Brazil's broiler strength erodes as costs rise
July 5, 2012
WASHINGTON – Although cost structures of Brazilian and US broiler production are similar, primarily due to feed costs in both countries being closely linked to global corn and soybean prices, increasing costs are eroding Brazil’s advantages, according to a new study. The US International Trade Commission study is titled Brazil: Competitive Factors in Brazil Affecting US and Brazilian Agriculture Sales in Selected Third Country Markets.
Brazil’s competitiveness in broiler exports compared with the US is enhanced by product differentiation and Brazil’s being avian influenza-free. Both countries dominate global export markets for poultry because they are the most cost competitive in the world.
However, competition between the two countries is limited. Brazil and the US usually export different products to different countries. While US producers focus primarily on the domestic market, exporting mostly surplus cuts, the Brazilian poultry industry is more dependent on overseas customers, especially those requiring halal standards (Middle East) and hand-cut production (Japan).
Brazil’s competitiveness is further enhanced by its industry’s willingness to produce poultry that is custom processed and packaged to major customers’ demands. That country’s avian-influenza-free status also gives it an advantage over the US in markets such as Japan and China.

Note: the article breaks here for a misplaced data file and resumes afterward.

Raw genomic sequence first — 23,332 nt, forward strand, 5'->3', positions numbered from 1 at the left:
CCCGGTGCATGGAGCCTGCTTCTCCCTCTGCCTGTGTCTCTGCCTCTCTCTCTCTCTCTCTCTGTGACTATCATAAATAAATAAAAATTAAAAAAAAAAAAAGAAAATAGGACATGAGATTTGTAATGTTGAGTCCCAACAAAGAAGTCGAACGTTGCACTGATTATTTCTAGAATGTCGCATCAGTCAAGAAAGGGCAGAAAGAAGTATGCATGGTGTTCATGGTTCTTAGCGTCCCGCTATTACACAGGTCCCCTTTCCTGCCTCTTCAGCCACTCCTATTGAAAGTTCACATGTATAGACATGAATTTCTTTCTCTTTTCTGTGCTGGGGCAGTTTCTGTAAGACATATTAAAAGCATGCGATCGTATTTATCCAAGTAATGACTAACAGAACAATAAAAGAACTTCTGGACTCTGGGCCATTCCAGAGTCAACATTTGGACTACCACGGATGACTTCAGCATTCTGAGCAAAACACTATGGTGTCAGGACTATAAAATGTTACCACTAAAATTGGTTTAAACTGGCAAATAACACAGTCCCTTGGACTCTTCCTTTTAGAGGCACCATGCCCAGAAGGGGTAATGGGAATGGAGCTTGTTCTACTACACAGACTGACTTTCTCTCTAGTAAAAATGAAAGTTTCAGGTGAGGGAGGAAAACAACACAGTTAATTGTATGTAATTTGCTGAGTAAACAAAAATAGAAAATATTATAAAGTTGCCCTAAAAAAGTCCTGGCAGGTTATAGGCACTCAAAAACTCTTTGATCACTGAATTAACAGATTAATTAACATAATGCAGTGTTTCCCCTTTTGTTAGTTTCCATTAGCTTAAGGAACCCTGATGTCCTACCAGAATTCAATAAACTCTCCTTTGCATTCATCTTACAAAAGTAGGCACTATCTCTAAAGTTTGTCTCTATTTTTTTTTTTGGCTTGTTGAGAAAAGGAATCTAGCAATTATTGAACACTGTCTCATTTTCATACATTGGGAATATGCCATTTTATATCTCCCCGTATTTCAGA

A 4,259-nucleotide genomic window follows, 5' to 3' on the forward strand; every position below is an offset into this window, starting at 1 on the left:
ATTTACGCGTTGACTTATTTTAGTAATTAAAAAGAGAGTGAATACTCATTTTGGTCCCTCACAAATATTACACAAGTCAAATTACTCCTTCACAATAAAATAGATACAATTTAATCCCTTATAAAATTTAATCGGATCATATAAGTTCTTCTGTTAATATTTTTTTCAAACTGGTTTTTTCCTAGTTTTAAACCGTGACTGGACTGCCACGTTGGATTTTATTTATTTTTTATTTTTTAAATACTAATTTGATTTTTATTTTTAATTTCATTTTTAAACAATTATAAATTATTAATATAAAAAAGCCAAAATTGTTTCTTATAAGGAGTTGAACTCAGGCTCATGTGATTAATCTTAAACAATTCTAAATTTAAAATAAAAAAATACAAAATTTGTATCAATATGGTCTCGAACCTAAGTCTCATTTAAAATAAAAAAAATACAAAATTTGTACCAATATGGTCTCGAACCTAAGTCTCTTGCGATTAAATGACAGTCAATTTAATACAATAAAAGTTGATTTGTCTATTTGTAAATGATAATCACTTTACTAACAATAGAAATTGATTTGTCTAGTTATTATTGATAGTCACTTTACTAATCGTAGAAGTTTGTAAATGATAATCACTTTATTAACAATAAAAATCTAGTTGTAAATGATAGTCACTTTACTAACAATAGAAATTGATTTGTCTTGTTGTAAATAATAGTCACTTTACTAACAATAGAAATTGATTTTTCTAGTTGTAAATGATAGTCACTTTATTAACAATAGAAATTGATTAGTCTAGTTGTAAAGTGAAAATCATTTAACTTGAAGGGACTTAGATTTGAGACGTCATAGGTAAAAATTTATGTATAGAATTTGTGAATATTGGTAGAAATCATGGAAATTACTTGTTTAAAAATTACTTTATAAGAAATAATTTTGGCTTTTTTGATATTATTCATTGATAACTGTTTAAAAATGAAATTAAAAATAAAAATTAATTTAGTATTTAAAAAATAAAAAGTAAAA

However, high transportation costs, the higher value of Brazil’s currency (the real) and rising labor costs are offsetting Brazilian competitive advantages. Last year, Brazil’s top five agricultural exports (in value) were soybeans, cane sugar, coffee, frozen chicken cuts and frozen boneless beef. The top five for the US were soybeans, corn, wheat, cotton and processed foods.
A number of significant obstacles are impacting Brazilian agricultural export potential and these issues are expected to continue to create a drag on Brazil’s agricultural production and exports. Although Brazil has natural endowments and untapped land, much of its available farmland is in areas lacking good access to transportation infrastructure. Despite government efforts in this area, increasing demands for transportation, storage and port infrastructure and capacity will likely outpace supply for quite some time. What’s more, high interest rates and currency appreciation are expected to continue in the near future resulting in more expensive exports.
Brazil’s livestock-disease issues are years away from being resolved, and growing environmental and social demands will take government resources away from other investments. The country’s labor laws and tax structures also increase costs. Brazilian exports may grow more slowly in this environment, particularly if rising domestic demand saps Brazilian agricultural supplies from third-country markets, according to the report.
Cargill, Bunge, Archer Daniels Midland and Louis Dreyfus (the “Big Four” multinational agribusiness firms) play a major role in Brazil’s agricultural competitiveness and Brazil’s approach to world markets. These businesses account for a significant share of Brazilian agricultural exports, particularly in the grain and soybean markets.
Due to their global presence, these companies generally do not view global markets in terms of competition between large producing countries, such as Brazil and the US. They view the principal exporting countries as an integrated system on which they depend to supply growing worldwide demand. Increasing animal protein consumption, in particular, is boosting demand for beef, pork, and poultry, grains and soybean meal used for animal feed.